Uhmm….. YEAH. The police in Miami were way out of line. The media was right there with them, and we got slaughtered. I have no idea what happened to civil liberties, or even democracy, for that matter. Thursday morning began as a peaceful protest. We were all standing around and all of a sudden violence erupted. Take it from me. I was on the ‘front lines’. The police totally instigated everything. At one point we began to chant “this was a peaceful protest…”. I can’t describe what happened to us. I was horrible. Think about where people were getting shot with “less” lethal weapons. Usually they start below the waist and move up. I seen headwounds first thing Thursday morning. As far as police protesters go, yeah. A bunch of us seen “Anarchists” behind police lines, allowed into the streets.

  3. Todd Erickson December 5, 2003 at 9:47 am #

    FTAA PROTEST IN MIAMI Nov 19-21, 2003

    I traveled with 300 other Minnesotans to Miami to oppose the corporate-led Free Trade Area of the Americas (FTAA). About 20,000 union members, environmentalists and religious and human rights activists/leaders from North, Central and South America marched through the streets of Miami November 20 to call for living wage jobs and to stop the FTAA.

    Our Minnesota delegation witnessed plenty of outright police aggression and hostility directed at peaceful protesters. Miami looked and behaved like a city under martial law. They even had a helicopter flying above us the whole time at our peaceful musical/fun event on Wednesday night, November 19. Shortly after the Thursday, November 20, March, riot-clad police armed with pepper spray, rubber bullets and batons descended on hundreds of the marchers, including many senior citizens who had peacefully gathered. Several marchers were hit by rubber bullets and sprayed with pepper gas. Buses carrying thousands of retirees and union members to the Protest March on Thursday were blocked from entering the city of Miami, effectively taking away their First Amendment rights.

    The Steelworkers, which had 2,000 members in attendance, called for Congressional Investigation into Police-State Assaults in Miami that saw their members subjected to unnecessary police violence and harassment. USWA President Leo W. Gerard called it Homeland Repression. http://www.uswa.org/uswa/program/content/737.php

    The city unnecessarily shut down most of downtown Miami (about 20 blocks) and the police made it difficult to get from point A to B with roadblocks and the ever-changing rules of what public sidewalks and roads we could use. For weeks prior to the March, the media sold the public on the idea that the protesters were coming in to riot, which wasn’t true for 99%+ of the activists/leaders who attended the protest. The mainstream mass media focus was on the potential violence of the protesters versus the economic justice aspects of the FTAA for the Working Class of Miami. Miami is the poorest large urban center in the USA and will be hit especially hard by corporate-led trade strategies that compete on the basis of low wages and lax environmental standards.

    Like the North American Free Trade Agreement (NAFTA) that took effect in 1994, the FTAA would empower multinational corporations to win suits against a national government merely because a labor or environmental protection is negatively affecting profits. According to documents leaked last year, FTAA negotiators are following the path of the World Bank and International Monetary Fund with plans to force nations to privatize all types of government services.

    The goal for corporations appears to be about controlling everything from education to transportation, from health care to electricity, from mail delivery to tap water. I don’t know about you but with my experiences with corporate greed and misconduct at Qwest and U S WEST the past 5 years, along with watching all forms of corporate criminal activities of WorldCom/MCI, Enron, etc… the last thing I want to see is large corporations gaining more power over governments and working families.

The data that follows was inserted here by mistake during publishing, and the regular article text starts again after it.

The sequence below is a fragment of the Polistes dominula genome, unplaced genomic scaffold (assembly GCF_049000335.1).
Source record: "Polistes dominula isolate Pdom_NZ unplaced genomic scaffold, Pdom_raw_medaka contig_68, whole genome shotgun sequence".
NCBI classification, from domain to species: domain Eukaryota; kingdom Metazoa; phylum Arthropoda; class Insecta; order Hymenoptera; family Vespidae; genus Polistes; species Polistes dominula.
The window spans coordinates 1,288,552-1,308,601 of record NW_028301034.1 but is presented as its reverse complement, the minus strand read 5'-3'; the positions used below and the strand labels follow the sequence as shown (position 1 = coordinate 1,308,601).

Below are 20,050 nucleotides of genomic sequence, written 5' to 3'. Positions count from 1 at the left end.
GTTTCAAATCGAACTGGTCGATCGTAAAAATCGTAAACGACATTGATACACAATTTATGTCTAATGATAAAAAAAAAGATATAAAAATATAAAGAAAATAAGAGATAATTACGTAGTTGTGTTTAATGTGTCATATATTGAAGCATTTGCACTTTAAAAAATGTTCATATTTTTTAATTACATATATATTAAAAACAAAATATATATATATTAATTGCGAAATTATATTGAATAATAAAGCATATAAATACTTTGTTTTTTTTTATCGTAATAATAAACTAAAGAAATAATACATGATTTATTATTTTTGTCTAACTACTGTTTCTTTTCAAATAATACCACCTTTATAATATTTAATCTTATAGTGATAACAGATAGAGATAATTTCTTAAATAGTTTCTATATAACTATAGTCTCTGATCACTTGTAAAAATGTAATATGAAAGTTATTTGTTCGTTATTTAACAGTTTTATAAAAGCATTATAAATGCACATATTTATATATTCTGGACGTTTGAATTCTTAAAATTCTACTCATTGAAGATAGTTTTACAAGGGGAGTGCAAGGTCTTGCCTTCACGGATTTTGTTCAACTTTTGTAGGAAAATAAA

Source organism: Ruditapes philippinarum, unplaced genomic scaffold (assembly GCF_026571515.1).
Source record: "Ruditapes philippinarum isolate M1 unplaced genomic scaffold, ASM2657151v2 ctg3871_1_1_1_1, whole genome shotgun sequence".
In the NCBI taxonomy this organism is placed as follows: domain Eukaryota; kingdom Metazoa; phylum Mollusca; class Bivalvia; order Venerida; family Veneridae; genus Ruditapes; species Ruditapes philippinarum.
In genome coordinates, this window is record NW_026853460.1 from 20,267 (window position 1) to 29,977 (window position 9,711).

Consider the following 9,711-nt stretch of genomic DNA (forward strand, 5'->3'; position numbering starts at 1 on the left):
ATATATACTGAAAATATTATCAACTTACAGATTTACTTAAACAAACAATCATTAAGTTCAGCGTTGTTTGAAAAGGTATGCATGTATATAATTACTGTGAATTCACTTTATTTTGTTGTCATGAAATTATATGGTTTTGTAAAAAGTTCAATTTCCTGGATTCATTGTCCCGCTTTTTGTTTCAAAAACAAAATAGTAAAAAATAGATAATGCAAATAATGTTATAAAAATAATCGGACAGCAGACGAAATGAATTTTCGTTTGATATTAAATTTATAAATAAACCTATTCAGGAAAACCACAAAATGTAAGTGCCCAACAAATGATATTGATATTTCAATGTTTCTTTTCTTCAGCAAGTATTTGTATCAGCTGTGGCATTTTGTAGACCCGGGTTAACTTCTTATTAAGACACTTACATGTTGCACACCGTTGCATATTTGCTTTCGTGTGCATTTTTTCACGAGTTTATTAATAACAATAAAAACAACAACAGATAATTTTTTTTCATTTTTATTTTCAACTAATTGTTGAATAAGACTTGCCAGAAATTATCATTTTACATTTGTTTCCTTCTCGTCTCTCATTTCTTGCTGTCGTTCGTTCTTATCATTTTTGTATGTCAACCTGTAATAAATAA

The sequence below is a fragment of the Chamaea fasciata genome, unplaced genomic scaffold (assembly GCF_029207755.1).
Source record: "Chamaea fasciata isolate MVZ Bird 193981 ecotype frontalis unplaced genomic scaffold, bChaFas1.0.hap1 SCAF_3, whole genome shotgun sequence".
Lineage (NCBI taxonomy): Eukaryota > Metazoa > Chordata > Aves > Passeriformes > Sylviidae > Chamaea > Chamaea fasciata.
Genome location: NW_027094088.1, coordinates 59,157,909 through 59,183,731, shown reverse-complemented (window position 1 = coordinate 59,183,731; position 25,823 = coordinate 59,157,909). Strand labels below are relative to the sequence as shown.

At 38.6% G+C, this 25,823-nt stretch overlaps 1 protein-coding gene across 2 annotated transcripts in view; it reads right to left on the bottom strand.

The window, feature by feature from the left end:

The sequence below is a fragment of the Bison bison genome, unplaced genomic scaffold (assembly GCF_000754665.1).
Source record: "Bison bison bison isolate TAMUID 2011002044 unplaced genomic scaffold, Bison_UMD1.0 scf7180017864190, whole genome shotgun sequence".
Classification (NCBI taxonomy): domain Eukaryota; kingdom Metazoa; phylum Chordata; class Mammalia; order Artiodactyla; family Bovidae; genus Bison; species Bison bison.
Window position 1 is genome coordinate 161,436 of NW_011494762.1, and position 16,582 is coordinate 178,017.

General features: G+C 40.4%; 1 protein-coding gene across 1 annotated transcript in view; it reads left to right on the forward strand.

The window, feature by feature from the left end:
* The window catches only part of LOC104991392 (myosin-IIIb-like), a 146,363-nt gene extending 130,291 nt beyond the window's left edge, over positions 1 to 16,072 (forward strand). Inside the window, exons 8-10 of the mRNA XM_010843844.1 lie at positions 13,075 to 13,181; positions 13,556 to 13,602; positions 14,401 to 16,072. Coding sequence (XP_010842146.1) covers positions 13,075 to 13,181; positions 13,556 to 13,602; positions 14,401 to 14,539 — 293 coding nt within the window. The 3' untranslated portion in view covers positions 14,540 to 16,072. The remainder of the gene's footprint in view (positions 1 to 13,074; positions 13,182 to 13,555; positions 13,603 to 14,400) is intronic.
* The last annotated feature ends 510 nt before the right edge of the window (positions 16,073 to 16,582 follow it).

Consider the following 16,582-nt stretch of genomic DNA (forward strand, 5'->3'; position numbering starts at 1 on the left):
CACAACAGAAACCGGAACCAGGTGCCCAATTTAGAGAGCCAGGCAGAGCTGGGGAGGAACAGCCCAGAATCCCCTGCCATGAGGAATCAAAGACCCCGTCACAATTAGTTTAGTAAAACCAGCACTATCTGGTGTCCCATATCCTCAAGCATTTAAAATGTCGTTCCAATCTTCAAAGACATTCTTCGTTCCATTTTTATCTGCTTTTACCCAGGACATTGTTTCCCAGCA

Corporate-led trade agreements are a race to the bottom in which large businesses seek out countries that pay the lowest wages and have the worst working conditions. The Economic Policy Institute reports that NAFTA has cost almost 900,000 U.S. jobs and driven down real wages in Mexico. (http://www.epinet.org/content.cfm/briefingpapers_bp147)

    The good news is that FTAA such a bad deal for developing countries that the best world leaders could agree on is how to proceed forward at their next FTAA negotiations. The public is becoming more aware of job loss and wage repression that comes with trade agreements that have no enforceable labor standards for workers and how multinational corporations are continuing to demand more control over governments. We need to continue to press for an alternative vision of global trade agreements that protects working families. (http://www.art-us.org)

    ACTION NEEDED: Make sure your legislators get a call from you opposing FTAA. It’s important to know that a small number of phone calls from concerned citizens can catch the attention of our elected officials, especially calls from voting constituents. Make sure state and local elected officials of both parties realize that the rules in these free trade deals limit their ability to govern in the public interest. Anyone campaigning for state office in 2004 should be questioned on the matter.
    (http://www.americas.org/News/Features/20031125_MiamiFTAA/Organizing_Weiss.htm)
    http://www.americas.org/News/Features/20031125_MiamiFTAA/Overview_Baynton.htm

    To contact your senators – http://www.senate.gov/contacting/index.cfm
    To contact your representative – http://www.house.gov/writerep

    LINKS TO FTAA WEB SITES (http://www.WorkdayMinnesota.org)
    Alliance for Responsible Trade (ART) http://www.art-us.org
    Citizens Trade Campaign: http://www.citizenstrade.org
    CWA http://www.cwa-union.org/international/ftaa/fact_sheet.asp
    Florida Fair Trade Coalition: http://www.flfairtrade.org
    Global Exchange: http://www.globalexchange.org/campaigns/ftaa/topten.html
    American Friends Service Committee: http://www.afsc.org
    Public Citizen: http://www.citizen.org
    Jobs With Justice: http://www.jwj.org
    People’s Consultation on the FTAA: http://www.peoplesconsultation.org
    Alliance for Sustainable Jobs and the Economy: http://www.asje.org
    Stop the FTAA: http://www.stopftaa.org
    FTAA Resistance: http://www.ftaaresistance.org
    Resource Center of the Americas: http://www.americas.org
    Alliance for Responsible Trade (ART) http://www.art-us.org

    Todd Erickson
    CWA Local 7200 AVP
    Minneapolis, MN
    612-794-7264,(Union VM)
    tod@mtn.org, (e-mail)
    612-789-0739, (home)
    http://www.cwa7200.org